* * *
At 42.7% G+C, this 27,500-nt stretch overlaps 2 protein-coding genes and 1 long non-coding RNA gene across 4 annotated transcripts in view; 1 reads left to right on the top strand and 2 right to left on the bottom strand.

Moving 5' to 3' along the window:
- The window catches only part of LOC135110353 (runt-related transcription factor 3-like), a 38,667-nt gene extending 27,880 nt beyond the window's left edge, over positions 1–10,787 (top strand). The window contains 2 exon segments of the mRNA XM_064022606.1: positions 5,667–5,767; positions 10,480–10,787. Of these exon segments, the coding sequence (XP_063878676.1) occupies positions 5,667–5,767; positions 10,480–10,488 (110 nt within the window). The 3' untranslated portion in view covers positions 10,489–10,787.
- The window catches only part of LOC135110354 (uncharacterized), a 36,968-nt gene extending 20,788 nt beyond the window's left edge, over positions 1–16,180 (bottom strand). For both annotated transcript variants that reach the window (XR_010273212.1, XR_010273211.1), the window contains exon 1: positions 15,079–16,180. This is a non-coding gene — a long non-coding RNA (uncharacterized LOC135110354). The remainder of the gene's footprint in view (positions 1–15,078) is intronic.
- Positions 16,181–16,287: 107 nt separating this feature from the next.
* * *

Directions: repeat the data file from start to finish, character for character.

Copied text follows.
At 42.7% G+C, this 27,500-nt stretch overlaps 2 protein-coding genes and 1 long non-coding RNA gene across 4 annotated transcripts in view; 1 reads left to right on the top strand and 2 right to left on the bottom strand.

Moving 5' to 3' along the window:
- The window catches only part of LOC135110353 (runt-related transcription factor 3-like), a 38,667-nt gene extending 27,880 nt beyond the window's left edge, over positions 1–10,787 (top strand). The window contains 2 exon segments of the mRNA XM_064022606.1: positions 5,667–5,767; positions 10,480–10,787. Of these exon segments, the coding sequence (XP_063878676.1) occupies positions 5,667–5,767; positions 10,480–10,488 (110 nt within the window). The 3' untranslated portion in view covers positions 10,489–10,787.
- The window catches only part of LOC135110354 (uncharacterized), a 36,968-nt gene extending 20,788 nt beyond the window's left edge, over positions 1–16,180 (bottom strand). For both annotated transcript variants that reach the window (XR_010273212.1, XR_010273211.1), the window contains exon 1: positions 15,079–16,180. This is a non-coding gene — a long non-coding RNA (uncharacterized LOC135110354). The remainder of the gene's footprint in view (positions 1–15,078) is intronic.
- Positions 16,181–16,287: 107 nt separating this feature from the next.